2024-05-29 3:09 PM

By a pair of unanimous votes on successive nights this week, the Falls Church City Council and the Falls Church School Board stepped boldly into the campaign to win voter approval in a November referendum to fund construction of a major expansion and renovation of one of the City’s four schools, the Mt. Daniel Elementary.

Monday the City Council took little time to approve, 7-0, a final reading of a measure to place on the November ballot a public referendum to authorize $15.6 million toward the expansion of the school, which if approved by voters would by the end of October 2016 enjoy an expanded capacity from 275 currently (or 370 counting students currently being taught in temporary trailers) to 500.

According to School Superintendent Dr. Toni Jones, speaking to the City Council Monday night, the new project would relieve pressures on the rest of the system, allowing in particular for second grade students at the now-strapped Thomas Jefferson Elementary to locate at Mt. Daniel.

The $15.6 million price tag on the project will add up to slightly over $1 million a year in debt service, according to Richard LaCondre, the City’s chief financial officer, and $1 million of the funds would be expended in the current fiscal year, followed by $8 million in FY2015 and $6.6 million in FY2016.

While the Council took its move on Monday night, the School Board followed Tuesday night with a unanimous vote to approve the design plans of the Grunley Construction Company, as presented at a meeting last Thursday of the Architectural Selection Advisory Committee (ASAC) for the schools, preferring them to those submitted by the Hess Company.

As was explained at Tuesday’s School Board meeting, the Grunley plan calls for a more complete new construction with access off of Oak Street, while the Hess plan called for keeping key components of the existing building and bringing access off of Highland Avenue.

Grunley was also praised for having a better plan for relocating of students during the construction process.

Superintendent Jones, School Board member John Lawrence and the schools’ facilities coordinator Steven Padilla attended a meeting with 25 members of the Mt. Daniel Homeowners Association on Monday night, and were happy to report that the reaction from the neighbors to the proposed new construction was “very positive,” even as concerns for issues such as storm water and parking remain to be resolved to everyone’s satisfaction.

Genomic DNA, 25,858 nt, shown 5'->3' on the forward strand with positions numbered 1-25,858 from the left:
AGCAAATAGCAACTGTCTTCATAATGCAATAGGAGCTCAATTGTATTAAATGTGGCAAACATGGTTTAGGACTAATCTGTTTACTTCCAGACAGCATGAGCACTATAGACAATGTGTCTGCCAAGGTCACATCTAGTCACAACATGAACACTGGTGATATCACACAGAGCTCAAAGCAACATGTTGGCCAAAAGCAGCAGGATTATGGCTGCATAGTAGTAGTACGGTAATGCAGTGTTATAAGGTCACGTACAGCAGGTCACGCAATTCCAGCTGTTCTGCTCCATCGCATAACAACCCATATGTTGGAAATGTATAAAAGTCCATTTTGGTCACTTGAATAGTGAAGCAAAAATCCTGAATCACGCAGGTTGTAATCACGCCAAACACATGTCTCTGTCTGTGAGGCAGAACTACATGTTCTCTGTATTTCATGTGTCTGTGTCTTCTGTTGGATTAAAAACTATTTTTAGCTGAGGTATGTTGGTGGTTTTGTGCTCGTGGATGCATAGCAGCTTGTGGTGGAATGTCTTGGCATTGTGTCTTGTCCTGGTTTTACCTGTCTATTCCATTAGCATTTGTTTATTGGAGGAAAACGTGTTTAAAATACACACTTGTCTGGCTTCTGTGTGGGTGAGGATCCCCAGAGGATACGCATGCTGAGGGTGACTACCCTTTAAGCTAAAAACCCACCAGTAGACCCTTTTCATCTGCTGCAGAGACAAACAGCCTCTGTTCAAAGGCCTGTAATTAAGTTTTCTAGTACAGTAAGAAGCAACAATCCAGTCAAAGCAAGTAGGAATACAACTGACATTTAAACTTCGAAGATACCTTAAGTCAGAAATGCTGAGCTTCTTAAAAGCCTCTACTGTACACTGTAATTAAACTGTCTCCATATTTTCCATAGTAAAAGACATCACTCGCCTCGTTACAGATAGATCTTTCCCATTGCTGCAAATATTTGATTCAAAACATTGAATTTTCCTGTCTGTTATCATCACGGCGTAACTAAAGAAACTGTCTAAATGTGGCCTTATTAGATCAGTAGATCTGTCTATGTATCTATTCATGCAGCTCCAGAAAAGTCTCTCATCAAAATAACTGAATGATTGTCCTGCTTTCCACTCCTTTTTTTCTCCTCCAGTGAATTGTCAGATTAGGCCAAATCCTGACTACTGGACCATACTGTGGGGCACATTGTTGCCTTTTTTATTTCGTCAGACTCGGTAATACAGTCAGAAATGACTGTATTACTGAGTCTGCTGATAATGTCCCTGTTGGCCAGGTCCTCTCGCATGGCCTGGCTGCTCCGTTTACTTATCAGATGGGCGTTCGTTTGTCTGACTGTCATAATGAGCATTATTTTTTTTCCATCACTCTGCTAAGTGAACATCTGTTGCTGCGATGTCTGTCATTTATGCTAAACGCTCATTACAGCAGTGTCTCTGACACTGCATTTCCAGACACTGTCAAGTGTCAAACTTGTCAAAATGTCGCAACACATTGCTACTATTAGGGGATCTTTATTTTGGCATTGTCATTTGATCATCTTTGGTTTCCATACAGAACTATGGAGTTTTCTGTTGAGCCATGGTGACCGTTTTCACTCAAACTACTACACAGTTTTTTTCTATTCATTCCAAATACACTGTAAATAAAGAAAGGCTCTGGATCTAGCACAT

But constructive discussions on mitigating parking pressures in the neighborhood both during and following construction were held. School Board member Kieran Sharpe hailed the “cooperative tone” of the meeting with the neighbors, as contrasted with “previous experiences” when expansion efforts at Mt. Daniel were undertaken.

Dr. Jones told the City Council Monday that the projections for continued robust enrollment growth in the City’s schools ranges out to a 20 year time frame, and that all the capital improvement projects on the drawing boards now, including for a new high school, are being conformed to what projections over that period will involve.
It is estimated that the probable life of the newly constructed and reconstructed site will be 50 years.

Principal and interest on the bonds, should the fall referendum pass, will be paid from taxes on real estate and tangible personal property in the City.
Council member Phil Duncan noted that the annual debt service on the Mt. Daniel bonds, should they be approved by voters in the fall, will come to less than four cents on the tax rate.

But the decision will be up to the voters in November, since the F.C. Council passed an ordinance in the late 1980s requiring all capital expenditure projects with price tags of greater than 10 percent of the annual operating budget of the City to be subjected to a public referendum for approval.

City resident Trish Horowitz spoke to the Council Monday night as the incoming president of the City’s Elementary School PTA. Given the recent years’ explosion in enrollment growth, “The schools are in dire need of your support,” she said.

The language of the referendum included in the Council’s approval vote Monday reads as follows:

“QUESTION: Shall the City of Falls Church, Virginia, be authorized to contract a debt and issue its general obligation bonds in an aggregate principal amount not to exceed Fifteen Million Six Hundred Thousand Dollars ($15,600,000.00) for the purpose of paying the costs incident to constructing, reconstructing, equipping and/or reequiping, in whole or in part, the Mount Daniel Elementary School, and shall Ordinance No. ____ of the City authorizing the issuance of such bonds be effective? ( ) Yes ( ) No.”

The action this week takes the form of a formal request to the Circuit Court of Arlington County to order a referendum election for Nov. 4. It gives the court more than the required 81 days for the election to take place following the date the court enters the order.





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